CABI has contributed to new research which highlights the importance of and need for host plant resistance for fall armyworm (Spodoptera frudiperda) in maize as current maize production in Africa and Asia is under serious threat from the pest and exacerbated by climate change concerns.

CABI scientists Dr Feng Zhang, corresponding author, and Dr Roger Day, co-author, shared their expertise in invasive species management to the study which says there is ‘clear evidence of fall armyworm (FAW) resistance acting through diverse mechanisms in several maize landraces, germplasm lines, native populations, and crop wild relatives such as Antigua race, Zapalote Chico, FAW Tuxpeno, etc.’

The research, published in the journal Crop Science and led by Mr G. Mahendra Singh, calls for ‘a scheme that outlines strategies and approaches for pre-breeding and their introgression into elite varieties for developing FAW-resistant maize as a possible way forward’ to help secure maize production and the livelihoods of millions of smallholder farmers.

The review, conducted in part by the MARA-CABI Joint Laboratory for Bio-safety and with the Kunming Institute of Botany, World Agroforestry, Hexi University (China) and CABI’s centre in China, summarizes information about various maize landraces, native germplasm, and crop wild relatives possessing FAW resistance traits and about their potential resistance mechanisms, namely antibiosis, antixenosis and tolerance.

Maize production is under threat from climate change, drought and pests such as the FAW, the study says. Since its first detection outside of its native range in 2016, FAW has spread into 73 nations across Africa and Asia – often with devastating impacts on yields and farmers’ incomes.

Mr Singh said, “There is a strong need for the development of cost-effective and biologically based Integrated Pest Management (IPM) practices including Host Plant Resistance (HPR). However, most of the commercial maize cultivars have lost some defensive traits through selective breeding for yield during domestication.

“Present and future predicted increases in temperature and drought conditions may increase FAW infestation and other crop-pest damage. Hence, conserving and bioprospecting for wild novel alleles, which have been thriving under harsh climatic conditions, with minimal human care, and introgressing them into elite lines to breed climate-smart and pest-resistant varieties are essential for sustained maize production and eco-friendly cultivation.”


The importance of and need for host plant resistance for fall armyworm in maize is highlighted by new study which argues that current maize production in Africa and Asia is under serious threat from the pest (Credit: CABI).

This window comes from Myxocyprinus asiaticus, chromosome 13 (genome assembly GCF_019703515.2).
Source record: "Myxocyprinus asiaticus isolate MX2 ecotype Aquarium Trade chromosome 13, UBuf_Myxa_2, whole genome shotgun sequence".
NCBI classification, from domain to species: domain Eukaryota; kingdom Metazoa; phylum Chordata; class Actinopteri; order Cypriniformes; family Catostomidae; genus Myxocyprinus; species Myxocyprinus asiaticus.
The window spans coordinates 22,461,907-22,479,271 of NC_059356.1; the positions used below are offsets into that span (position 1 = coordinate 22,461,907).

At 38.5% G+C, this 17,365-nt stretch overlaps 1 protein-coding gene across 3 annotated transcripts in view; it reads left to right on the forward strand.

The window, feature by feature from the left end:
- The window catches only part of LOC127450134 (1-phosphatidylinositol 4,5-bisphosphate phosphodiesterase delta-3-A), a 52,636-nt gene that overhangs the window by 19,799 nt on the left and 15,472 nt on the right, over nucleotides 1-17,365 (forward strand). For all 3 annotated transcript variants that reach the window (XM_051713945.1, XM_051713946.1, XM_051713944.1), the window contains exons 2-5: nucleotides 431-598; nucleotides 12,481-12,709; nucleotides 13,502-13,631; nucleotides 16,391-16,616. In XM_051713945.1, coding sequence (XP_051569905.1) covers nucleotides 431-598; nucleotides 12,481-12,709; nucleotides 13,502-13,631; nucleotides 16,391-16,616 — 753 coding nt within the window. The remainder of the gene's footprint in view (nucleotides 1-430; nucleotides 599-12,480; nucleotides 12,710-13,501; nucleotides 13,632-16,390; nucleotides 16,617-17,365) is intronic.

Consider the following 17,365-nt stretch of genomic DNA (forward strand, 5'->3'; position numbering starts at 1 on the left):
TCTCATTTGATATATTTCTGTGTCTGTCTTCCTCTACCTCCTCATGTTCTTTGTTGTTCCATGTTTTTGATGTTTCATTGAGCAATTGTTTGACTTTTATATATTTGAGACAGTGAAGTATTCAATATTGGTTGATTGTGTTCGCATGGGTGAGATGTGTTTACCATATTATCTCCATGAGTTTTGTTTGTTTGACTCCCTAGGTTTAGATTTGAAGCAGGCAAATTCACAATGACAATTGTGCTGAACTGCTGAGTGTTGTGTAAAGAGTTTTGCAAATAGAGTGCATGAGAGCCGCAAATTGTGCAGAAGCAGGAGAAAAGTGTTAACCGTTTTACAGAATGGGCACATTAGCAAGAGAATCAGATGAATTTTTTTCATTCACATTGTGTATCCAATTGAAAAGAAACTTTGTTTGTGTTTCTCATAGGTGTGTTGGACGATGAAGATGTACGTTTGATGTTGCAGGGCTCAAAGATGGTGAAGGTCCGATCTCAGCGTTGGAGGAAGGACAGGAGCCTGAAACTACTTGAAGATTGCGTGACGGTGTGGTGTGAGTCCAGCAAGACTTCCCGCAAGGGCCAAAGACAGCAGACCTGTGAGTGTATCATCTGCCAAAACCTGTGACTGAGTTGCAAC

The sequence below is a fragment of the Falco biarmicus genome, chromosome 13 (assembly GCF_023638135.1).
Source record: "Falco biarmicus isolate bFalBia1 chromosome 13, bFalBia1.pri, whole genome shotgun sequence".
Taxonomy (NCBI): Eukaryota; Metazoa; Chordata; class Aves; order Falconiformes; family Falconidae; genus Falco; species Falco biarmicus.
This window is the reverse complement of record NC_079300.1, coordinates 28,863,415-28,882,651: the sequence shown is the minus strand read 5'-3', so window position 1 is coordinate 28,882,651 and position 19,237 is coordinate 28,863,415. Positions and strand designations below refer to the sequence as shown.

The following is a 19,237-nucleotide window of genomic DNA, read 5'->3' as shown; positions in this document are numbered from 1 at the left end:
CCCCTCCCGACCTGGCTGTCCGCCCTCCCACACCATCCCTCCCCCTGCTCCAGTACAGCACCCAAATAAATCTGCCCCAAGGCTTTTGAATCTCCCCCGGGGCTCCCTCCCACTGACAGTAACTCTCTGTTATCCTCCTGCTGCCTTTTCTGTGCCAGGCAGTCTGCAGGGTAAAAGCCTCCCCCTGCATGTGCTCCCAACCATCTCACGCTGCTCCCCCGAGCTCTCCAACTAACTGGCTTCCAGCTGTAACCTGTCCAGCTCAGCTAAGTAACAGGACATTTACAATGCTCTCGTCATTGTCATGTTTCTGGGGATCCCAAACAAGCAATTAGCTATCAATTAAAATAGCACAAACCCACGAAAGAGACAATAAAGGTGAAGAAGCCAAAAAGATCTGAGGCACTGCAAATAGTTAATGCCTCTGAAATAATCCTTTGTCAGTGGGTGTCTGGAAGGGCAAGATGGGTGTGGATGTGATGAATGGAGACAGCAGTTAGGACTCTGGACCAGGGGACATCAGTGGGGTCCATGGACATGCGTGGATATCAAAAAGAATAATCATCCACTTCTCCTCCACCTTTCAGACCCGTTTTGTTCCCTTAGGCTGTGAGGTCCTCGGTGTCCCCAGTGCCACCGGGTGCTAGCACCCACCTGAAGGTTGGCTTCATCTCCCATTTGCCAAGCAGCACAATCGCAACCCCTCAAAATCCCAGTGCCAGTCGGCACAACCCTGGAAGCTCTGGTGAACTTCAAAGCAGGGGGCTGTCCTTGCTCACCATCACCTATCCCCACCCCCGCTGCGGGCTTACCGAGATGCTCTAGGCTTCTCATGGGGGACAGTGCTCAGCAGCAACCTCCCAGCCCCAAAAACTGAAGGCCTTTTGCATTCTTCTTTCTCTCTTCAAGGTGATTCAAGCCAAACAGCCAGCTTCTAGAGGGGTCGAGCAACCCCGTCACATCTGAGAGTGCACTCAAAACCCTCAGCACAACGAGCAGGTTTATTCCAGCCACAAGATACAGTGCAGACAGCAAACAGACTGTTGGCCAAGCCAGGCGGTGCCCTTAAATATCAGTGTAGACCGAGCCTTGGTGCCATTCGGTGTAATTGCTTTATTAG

The scientists contest that while pre-breeding is a ‘long and laborious process, and immediate products from pre-breeding are uncommon,’ the creation of bridging and introgression populations ‘to improve allelic diversity in the primary gene pool’ may assist in the ‘efficient utilization of genetic resources.’

Dr Zhang said, “Exploring new resistant sources with desirable alleles, and developing pest-resistant maize lines or populations, should be an ongoing process for maintaining stable yields under future climate variations and pest outbreaks.”

The study also highlights how a simulation study based on 4-year FAW monitoring indicated that a one-degree increase in weekly mean temperature may nearly double FAW populations (Garcia et al., 2019).

This is set against the fact that drylands (constituting 40% of the earth’s surface and home to 2.5 billion people) are more susceptible to ongoing climate changes and have less ‘buffering capacity’ to cope with crop-yield losses and climate change-induced food insecurity.

Additional information

Main photo: a farmer and extension worker scout for fall armyworm on maize in Malawi (Credit: CABI).

Full paper reference

Singh, G.M., Xu, J., Schaefer, D., Day, R., Wang, Z. and Zhang, F. (2021), Maize diversity for fall armyworm resistance in a warming world. Crop Sci.. Accepted Author Manuscript.


The research was financially supported by Central Public-interest Scientific Institution Basal Research Fund (No. Y2019YJ06), the CAAS Agricultural Science and Technology Innovation Program (CAAS-ASTIP-2016-AII), and China’s donation to CABI Development Fund. CABI is an international intergovernmental organization, and we gratefully acknowledge the core financial support from our member countries (and lead agencies) including the United Kingdom (Department for International Development), China (Chinese Ministry of Agriculture and Rural Affairs), Australia (Australian Centre for International Agricultural Research), Canada (Agriculture and Agri-Food Canada), The Netherlands (Directorate-General for International Cooperation), and Switzerland (Swiss Agency for Development and Cooperation). See for full details.